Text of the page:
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Showing posts from December, 2013

The new poetry?

Decades ago people stopped reading poetry. Perhaps it was because it was too esoteric, too irrelevant, or just too silly sounding. Maybe it was because there was a lot of bad poetry being written. In any case, beyond a few university presses and micro-journals there is very little print being devoted to poetry these days.

But writers of poetry abound. There is no small demand at creative writer workshops and MFA (Masters of Fine Arts) programs. Everybody wants to be the next Eliot, but no one wants to actually read Eliot.

The same fate, I fear, is due other arts. Local theater is dying. On a recent Saturday afternoon, the seats were empty at a pretty decent production of a Neil Simon play. Most of those present had come on a bus from a senior citizen home. I saw one person who might have been under thirty. Probably the driver of the bus.

If you are a painter, then you know how poets feel. Everybody wants to paint and draw; no one wants to pay for your work of genius.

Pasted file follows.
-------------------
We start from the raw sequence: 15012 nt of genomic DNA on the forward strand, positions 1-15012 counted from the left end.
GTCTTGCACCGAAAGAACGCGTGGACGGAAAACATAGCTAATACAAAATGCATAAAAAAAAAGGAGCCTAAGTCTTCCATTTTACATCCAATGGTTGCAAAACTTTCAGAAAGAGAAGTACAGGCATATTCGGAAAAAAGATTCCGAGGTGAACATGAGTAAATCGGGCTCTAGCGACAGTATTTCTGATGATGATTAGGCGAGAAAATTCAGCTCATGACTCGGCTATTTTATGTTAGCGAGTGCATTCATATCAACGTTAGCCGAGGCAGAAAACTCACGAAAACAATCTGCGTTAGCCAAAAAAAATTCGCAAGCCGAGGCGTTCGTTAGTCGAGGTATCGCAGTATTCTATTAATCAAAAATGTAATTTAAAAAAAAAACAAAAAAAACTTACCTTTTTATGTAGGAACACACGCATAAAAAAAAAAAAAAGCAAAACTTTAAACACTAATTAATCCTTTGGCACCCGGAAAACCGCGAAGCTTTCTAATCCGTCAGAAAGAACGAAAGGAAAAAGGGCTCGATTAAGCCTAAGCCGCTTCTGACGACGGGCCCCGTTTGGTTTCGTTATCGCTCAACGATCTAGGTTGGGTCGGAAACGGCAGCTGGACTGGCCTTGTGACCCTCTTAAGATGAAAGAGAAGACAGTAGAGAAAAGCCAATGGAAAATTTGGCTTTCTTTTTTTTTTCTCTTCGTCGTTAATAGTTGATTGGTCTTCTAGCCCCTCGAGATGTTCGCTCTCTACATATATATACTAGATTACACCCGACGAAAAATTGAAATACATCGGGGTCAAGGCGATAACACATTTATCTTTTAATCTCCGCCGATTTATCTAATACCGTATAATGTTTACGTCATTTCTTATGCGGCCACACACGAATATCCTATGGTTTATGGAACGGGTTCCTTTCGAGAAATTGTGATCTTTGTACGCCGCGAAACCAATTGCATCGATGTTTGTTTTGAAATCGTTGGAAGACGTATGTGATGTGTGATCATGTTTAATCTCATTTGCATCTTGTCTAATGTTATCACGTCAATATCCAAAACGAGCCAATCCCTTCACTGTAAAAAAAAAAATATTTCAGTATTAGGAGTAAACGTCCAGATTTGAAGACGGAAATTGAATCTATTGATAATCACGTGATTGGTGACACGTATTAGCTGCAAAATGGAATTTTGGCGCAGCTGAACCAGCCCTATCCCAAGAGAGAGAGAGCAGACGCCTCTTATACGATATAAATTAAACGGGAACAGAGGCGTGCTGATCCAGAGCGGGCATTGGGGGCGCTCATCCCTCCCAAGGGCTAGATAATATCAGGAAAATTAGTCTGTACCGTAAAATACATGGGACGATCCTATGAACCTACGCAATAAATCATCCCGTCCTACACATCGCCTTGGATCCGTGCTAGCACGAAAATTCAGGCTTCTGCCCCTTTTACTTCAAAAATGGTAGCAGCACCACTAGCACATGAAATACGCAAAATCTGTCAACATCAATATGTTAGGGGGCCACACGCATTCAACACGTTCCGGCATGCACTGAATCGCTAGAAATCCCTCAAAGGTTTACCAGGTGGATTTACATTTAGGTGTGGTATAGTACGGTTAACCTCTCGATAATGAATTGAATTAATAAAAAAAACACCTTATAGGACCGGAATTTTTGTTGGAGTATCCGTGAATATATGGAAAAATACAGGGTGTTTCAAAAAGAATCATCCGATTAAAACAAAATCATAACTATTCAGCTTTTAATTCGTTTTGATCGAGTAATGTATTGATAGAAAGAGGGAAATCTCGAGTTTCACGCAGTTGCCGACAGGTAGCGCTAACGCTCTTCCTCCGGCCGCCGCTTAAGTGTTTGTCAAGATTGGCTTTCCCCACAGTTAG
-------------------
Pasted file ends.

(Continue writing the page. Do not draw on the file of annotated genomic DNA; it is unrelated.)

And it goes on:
Are you a ballet da…

The truth and the lie

A while back an acquaintance said that he only read nonfiction, as he was interested in the truth. Feeling like I needed to chime in, I said I read fiction for the same reason. I added that poetry was even more true than fiction (stories, novels, plays). Puzzled by this, I tried to explain it but I'm afraid I wasn't successful. I made the comparison that historical books (here I mean nonfiction, not historical period pieces) are like map-making. The author researches his topic like the geographer, then picks and chooses certain geographical data to include. To see that he needs to pick some and discard others is obvious: to include all data points, a map-maker would make a map as large as the earth (if that's what he's mapping). But we put too much weight here on "data points." The truth is so much more than "Mr Lincoln arrived at his law practice early on the morning of June 7th, 1837." The reader wants to know motives, reactions, emotions. Thes…